Book Reviews | Jun 14 2019
FNArena book review: Confusion de Confusiones by Joseph de la Vega
By Rudi Filapek-Vandyck
"Confusion de Confusiones", Confusion of Confusions in English, is not the oldest attempt to describe the ins and outs of the share market, but it has over time become one of the most referenced works on speculation and trading on the Amsterdam Stock Exchange in the late 17th century.
The original account was written in Spanish by Joseph Penso de la Vega, a Jewish merchant believed to be originally from Portugal. The free spirited Netherlands, Amsterdam in particular, has long been a magnet for adventurers and outcasts that had lost their welcome elsewhere in Europe.
Once settled in Amsterdam, De la Vega's attention was drawn to the wild speculation taking place in the few equities listed, with both bears and bulls trying to outdo each other in strategy, manipulation and treachery, and with fortunes being made and lost as human foolishness, herd behaviour and greed took over from everyday common sense.
Sounds familiar? While reading De la Vega's account, one instantly comes to realise things have changed very little since the Amsterdam Stock Exchange, the first in the world, started trading early in the 17th century on the back of the establishment of the Dutch East India Company in 1602. Today investors might have access to sophisticated computer modeling, real-time data and instant access to news releases on the Stock Exchange's website, they are still human, with human flaws and emotions, and that is what makes the market, both today as it did back in 1688 when Confusion de Confusiones was first published.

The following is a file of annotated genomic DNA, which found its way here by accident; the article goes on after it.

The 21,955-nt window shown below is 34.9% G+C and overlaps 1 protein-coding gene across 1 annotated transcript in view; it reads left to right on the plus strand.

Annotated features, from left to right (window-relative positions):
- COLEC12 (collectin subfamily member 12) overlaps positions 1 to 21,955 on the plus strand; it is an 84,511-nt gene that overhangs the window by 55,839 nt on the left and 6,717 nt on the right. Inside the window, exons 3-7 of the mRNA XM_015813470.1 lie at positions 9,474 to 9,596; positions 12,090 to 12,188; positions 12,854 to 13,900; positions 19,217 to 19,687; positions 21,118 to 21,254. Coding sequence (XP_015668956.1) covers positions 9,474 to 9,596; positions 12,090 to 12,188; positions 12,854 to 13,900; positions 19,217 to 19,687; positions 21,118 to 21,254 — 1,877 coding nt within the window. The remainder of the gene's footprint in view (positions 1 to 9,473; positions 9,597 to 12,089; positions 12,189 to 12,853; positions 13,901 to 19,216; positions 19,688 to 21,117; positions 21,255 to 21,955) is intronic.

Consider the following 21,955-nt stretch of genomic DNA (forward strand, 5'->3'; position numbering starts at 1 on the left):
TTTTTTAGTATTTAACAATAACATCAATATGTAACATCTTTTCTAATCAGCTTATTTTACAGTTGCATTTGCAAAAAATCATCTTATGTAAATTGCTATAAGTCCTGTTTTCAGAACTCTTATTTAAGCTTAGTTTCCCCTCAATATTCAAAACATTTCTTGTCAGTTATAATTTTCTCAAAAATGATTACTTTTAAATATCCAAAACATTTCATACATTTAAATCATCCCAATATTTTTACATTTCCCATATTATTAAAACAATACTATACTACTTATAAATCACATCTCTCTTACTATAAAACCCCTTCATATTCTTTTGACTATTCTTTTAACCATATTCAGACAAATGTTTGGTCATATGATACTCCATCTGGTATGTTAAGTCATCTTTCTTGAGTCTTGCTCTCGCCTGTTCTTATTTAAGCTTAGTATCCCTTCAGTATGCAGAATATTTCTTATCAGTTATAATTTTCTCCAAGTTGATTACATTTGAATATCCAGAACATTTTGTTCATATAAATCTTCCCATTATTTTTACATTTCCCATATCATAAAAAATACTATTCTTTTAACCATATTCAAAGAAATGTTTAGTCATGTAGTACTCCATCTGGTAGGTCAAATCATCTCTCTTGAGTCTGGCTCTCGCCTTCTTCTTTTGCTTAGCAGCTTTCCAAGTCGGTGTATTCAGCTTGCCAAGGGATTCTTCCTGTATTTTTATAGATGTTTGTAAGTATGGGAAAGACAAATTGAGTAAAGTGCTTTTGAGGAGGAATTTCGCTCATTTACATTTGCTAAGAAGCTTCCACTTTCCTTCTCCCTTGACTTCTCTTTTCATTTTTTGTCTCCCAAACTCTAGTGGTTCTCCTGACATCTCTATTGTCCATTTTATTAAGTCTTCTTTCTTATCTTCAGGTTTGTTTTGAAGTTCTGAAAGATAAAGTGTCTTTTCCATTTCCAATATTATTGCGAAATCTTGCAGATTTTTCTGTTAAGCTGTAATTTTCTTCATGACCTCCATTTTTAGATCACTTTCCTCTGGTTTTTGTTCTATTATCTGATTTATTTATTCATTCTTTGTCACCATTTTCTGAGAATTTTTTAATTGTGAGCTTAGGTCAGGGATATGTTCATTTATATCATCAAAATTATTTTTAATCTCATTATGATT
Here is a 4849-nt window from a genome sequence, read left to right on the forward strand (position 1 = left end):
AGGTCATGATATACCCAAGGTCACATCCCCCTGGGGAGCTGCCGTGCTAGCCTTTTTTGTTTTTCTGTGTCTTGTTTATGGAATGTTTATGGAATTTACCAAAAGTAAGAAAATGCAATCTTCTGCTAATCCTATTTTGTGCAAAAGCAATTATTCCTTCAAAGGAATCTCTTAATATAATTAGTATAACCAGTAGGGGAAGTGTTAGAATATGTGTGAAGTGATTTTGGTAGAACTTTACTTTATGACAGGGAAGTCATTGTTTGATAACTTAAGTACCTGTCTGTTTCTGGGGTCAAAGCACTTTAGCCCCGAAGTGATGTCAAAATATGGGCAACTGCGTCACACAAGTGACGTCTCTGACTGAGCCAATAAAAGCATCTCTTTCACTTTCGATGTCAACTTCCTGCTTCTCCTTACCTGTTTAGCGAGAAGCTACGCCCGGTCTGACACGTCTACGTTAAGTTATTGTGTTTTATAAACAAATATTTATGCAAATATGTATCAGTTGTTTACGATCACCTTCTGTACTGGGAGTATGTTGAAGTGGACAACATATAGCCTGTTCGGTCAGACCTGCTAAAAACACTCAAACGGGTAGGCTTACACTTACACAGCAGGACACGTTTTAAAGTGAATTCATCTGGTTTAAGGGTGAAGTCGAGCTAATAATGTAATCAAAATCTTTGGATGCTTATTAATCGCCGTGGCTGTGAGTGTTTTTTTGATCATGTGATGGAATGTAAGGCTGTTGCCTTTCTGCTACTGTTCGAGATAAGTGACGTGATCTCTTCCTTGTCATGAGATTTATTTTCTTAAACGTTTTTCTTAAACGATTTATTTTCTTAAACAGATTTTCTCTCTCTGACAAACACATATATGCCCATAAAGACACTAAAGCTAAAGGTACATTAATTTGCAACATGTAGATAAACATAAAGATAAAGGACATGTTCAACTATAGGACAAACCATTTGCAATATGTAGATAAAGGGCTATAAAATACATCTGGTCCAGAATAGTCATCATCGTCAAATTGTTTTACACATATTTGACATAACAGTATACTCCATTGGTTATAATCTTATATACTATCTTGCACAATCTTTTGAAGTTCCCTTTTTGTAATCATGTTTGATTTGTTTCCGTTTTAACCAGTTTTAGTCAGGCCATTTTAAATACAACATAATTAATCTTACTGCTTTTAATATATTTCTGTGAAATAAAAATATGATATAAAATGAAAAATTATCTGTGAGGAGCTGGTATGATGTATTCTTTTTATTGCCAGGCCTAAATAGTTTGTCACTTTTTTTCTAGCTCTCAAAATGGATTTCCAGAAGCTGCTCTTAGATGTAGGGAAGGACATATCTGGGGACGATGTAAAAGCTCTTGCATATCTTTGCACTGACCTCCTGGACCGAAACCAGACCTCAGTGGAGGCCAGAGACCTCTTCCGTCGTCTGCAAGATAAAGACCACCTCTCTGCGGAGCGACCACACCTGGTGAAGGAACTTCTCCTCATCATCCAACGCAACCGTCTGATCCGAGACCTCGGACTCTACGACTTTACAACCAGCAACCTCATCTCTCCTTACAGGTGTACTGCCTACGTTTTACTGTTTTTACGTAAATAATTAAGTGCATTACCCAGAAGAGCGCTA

De la Vega's artistic narrative, told through dialogues between a number of persons, is foremost a warning to everybody who might get hoodwinked into believing that real fortunes are up for grabs for those prepared to take on risk. It's just as much a window into the early days of share market mania and mass speculation. The title of the book leaves no second guessing about the author's view from the outside in.
Inside the inner workings of the Amsterdam Stock Exchange it's all there; from hedging, to front-running, via leveraging, stock splitting, different classes of shares, market sell-offs, temporary euphoria, bear markets, wars and recessions, rumour-trage, shorting and -both dodgy and honest- stockbroking. Really, there has been nothing new in the game since, just bigger markets, more participants, more regulation, and more money, of course.
While the narrative's format may not enthuse everyone, De la Vega's account has a lot to offer for 21st century investors curious to learn from the history of investing. Among many tidbits and insights, this book explains the origin of the expression "skin in the game".
It is believed less than ten copies of the first 1688 print of Confusion de Confusiones have survived the passing of 231 years since, but translated versions are today available on Amazon and elsewhere for only a dozen dollars or so. This book consists of less than one hundred pages in total.
Alternatively, put a search through Google and you will find electronic copies are around, at no cost for a download. It's worth keeping a copy on one's hard drive, ready for another re-read, if only to remind ourselves there's nothing genuinely new about investing in the share market, just humans trying to outsmart each other and themselves, with questionable results most of the times.
Confusion de Confusiones by Joseph de la Vega was first published in 1688. It has been reported only a handful copies of the original first print are still around today.
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